Fed by two lagoons and the Waiho River, this marine reserve forms a protective buffer for these waterways and wetlands.
It lies alongside parts of Westland Tai Poutini National Park and Te Wahipounamu South West New Zealand World Heritage Area.
The reserve extends nearly 11km south from Kohuamarua Bluff, near Ōkārito, to Ōmoeroa Bluff, and about 4km out to sea.
Moraine debris from the glaciers has created distinctive lumpy headlands along the reserve. Over thousands of years, gravel and sand have been swept north by the Westland Current, creating a buffer zone against ferocious seas.
Calm wetlands and lagoons have formed within this zone, creating an abundant and distinctive habitat.
The reserve itself protects 46 square kilometres of coastal sea beyond these wetland systems and a short distance up the Waiho River.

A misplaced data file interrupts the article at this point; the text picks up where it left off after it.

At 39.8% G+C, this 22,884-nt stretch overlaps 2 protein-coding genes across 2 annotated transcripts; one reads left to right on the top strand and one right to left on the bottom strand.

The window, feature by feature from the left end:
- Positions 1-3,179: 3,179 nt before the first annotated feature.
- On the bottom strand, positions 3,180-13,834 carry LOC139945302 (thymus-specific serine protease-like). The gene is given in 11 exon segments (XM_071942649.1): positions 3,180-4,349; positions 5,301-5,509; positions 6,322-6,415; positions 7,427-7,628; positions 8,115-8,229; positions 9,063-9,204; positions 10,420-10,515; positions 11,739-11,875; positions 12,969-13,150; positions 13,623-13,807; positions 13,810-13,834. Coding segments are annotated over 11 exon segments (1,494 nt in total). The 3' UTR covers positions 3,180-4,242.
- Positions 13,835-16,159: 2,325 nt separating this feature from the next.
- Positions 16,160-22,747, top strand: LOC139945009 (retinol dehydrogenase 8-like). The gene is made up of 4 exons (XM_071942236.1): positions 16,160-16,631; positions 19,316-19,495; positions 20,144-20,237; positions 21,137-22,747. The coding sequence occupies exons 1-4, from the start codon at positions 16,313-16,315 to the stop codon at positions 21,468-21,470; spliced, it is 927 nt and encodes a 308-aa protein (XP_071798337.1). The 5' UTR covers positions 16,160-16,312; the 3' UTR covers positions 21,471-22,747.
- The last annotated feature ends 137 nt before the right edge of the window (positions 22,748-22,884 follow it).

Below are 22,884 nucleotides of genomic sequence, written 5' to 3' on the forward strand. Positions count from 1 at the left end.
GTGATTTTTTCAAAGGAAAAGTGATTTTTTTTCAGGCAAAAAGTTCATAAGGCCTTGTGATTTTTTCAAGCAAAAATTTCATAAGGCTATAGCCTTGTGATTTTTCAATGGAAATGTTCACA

Boulder reefs support fish, invertebrates and seaweed which are typical of the mid West Coast, giving way to a sandy seafloor.
The beaches are gravelly and the seabed muddy, a result of runoff from the Waiho River and other waterways in this area, which are constantly fed by glacial flow through thick rainforest. Extreme rainfall events are reasonably common here.
Probably the most satisfying and simple activity in this marine reserve is a walk along the wild beach, observing the bird and plant life in the wetlands and coastal forest.